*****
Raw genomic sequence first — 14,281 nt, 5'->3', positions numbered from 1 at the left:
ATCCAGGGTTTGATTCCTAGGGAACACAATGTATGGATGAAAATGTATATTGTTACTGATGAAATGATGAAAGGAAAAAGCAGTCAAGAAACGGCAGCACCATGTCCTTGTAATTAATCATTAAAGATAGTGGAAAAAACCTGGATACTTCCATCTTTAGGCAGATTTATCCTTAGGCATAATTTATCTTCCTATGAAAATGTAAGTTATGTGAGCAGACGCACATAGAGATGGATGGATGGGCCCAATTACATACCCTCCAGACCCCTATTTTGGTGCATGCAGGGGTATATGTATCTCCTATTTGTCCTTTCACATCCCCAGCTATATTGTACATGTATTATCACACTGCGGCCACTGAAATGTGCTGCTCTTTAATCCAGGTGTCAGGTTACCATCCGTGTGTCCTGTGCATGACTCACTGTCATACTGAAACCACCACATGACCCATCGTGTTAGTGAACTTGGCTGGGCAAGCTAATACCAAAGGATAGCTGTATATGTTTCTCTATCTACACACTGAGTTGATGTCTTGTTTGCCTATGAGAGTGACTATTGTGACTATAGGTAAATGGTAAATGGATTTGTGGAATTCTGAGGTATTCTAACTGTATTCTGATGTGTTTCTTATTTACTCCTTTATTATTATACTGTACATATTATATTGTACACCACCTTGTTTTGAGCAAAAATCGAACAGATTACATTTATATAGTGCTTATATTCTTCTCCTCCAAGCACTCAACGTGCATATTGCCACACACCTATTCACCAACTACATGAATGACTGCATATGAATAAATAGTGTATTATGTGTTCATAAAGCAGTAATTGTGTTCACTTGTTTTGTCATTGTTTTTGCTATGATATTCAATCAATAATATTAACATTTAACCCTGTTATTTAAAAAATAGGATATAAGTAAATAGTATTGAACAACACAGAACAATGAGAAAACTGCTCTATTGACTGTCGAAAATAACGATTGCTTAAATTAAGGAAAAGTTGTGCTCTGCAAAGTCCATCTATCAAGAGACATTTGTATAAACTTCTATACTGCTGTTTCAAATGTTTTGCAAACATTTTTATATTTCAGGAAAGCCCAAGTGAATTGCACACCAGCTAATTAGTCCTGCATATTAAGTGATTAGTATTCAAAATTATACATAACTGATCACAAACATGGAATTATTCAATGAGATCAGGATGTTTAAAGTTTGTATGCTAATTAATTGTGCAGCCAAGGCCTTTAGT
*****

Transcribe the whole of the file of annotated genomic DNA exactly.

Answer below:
Raw genomic sequence first — 14,281 nt, 5'->3', positions numbered from 1 at the left:
ATCCAGGGTTTGATTCCTAGGGAACACAATGTATGGATGAAAATGTATATTGTTACTGATGAAATGATGAAAGGAAAAAGCAGTCAAGAAACGGCAGCACCATGTCCTTGTAATTAATCATTAAAGATAGTGGAAAAAACCTGGATACTTCCATCTTTAGGCAGATTTATCCTTAGGCATAATTTATCTTCCTATGAAAATGTAAGTTATGTGAGCAGACGCACATAGAGATGGATGGATGGGCCCAATTACATACCCTCCAGACCCCTATTTTGGTGCATGCAGGGGTATATGTATCTCCTATTTGTCCTTTCACATCCCCAGCTATATTGTACATGTATTATCACACTGCGGCCACTGAAATGTGCTGCTCTTTAATCCAGGTGTCAGGTTACCATCCGTGTGTCCTGTGCATGACTCACTGTCATACTGAAACCACCACATGACCCATCGTGTTAGTGAACTTGGCTGGGCAAGCTAATACCAAAGGATAGCTGTATATGTTTCTCTATCTACACACTGAGTTGATGTCTTGTTTGCCTATGAGAGTGACTATTGTGACTATAGGTAAATGGTAAATGGATTTGTGGAATTCTGAGGTATTCTAACTGTATTCTGATGTGTTTCTTATTTACTCCTTTATTATTATACTGTACATATTATATTGTACACCACCTTGTTTTGAGCAAAAATCGAACAGATTACATTTATATAGTGCTTATATTCTTCTCCTCCAAGCACTCAACGTGCATATTGCCACACACCTATTCACCAACTACATGAATGACTGCATATGAATAAATAGTGTATTATGTGTTCATAAAGCAGTAATTGTGTTCACTTGTTTTGTCATTGTTTTTGCTATGATATTCAATCAATAATATTAACATTTAACCCTGTTATTTAAAAAATAGGATATAAGTAAATAGTATTGAACAACACAGAACAATGAGAAAACTGCTCTATTGACTGTCGAAAATAACGATTGCTTAAATTAAGGAAAAGTTGTGCTCTGCAAAGTCCATCTATCAAGAGACATTTGTATAAACTTCTATACTGCTGTTTCAAATGTTTTGCAAACATTTTTATATTTCAGGAAAGCCCAAGTGAATTGCACACCAGCTAATTAGTCCTGCATATTAAGTGATTAGTATTCAAAATTATACATAACTGATCACAAACATGGAATTATTCAATGAGATCAGGATGTTTAAAGTTTGTATGCTAATTAATTGTGCAGCCAAGGCCTTTAGT